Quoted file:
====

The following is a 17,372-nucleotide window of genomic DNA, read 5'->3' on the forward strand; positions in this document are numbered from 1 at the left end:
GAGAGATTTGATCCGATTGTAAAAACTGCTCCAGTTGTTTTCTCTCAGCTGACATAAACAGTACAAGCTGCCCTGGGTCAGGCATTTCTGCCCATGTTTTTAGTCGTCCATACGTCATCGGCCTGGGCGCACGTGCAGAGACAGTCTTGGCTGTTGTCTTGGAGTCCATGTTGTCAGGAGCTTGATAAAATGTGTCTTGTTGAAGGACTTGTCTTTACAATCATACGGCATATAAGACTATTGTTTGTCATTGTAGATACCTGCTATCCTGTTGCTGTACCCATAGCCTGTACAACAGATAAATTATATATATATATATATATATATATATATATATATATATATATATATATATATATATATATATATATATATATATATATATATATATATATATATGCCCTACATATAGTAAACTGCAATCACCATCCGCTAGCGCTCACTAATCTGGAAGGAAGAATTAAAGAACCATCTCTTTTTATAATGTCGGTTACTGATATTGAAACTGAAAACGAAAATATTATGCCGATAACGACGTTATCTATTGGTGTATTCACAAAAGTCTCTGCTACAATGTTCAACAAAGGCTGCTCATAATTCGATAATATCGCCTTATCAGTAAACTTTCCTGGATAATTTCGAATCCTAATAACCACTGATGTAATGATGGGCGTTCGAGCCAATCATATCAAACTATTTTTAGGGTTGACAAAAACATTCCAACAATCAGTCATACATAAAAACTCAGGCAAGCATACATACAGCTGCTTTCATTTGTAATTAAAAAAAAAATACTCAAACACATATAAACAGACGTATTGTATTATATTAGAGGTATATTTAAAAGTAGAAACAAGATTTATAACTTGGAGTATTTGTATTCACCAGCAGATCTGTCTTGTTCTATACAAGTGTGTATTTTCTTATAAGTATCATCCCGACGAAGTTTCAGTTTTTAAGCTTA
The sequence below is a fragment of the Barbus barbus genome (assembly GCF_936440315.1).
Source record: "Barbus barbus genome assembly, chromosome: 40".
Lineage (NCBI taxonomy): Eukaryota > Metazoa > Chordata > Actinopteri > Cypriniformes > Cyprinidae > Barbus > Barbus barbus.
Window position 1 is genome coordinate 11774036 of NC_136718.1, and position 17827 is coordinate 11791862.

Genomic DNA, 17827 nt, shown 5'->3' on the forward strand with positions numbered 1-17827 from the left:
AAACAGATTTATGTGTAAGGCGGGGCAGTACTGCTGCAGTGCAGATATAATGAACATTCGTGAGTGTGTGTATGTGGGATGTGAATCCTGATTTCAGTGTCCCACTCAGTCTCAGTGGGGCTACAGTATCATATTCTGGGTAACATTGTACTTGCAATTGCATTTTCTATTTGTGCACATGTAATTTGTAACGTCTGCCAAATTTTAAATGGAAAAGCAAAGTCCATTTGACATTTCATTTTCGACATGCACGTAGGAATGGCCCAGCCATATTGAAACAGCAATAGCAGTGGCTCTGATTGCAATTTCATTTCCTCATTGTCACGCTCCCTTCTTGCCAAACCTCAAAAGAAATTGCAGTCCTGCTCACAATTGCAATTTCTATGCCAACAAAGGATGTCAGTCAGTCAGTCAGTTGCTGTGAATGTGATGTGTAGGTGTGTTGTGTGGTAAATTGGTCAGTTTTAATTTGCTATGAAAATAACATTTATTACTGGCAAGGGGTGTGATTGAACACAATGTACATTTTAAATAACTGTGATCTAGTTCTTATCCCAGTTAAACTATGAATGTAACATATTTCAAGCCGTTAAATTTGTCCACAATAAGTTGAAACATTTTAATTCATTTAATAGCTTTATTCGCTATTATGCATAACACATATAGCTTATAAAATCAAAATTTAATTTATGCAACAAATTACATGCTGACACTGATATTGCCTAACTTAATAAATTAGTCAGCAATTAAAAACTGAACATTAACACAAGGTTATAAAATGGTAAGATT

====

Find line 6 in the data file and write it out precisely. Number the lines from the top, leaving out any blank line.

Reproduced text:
Window position 1 is genome coordinate 11774036 of NC_136718.1, and position 17827 is coordinate 11791862.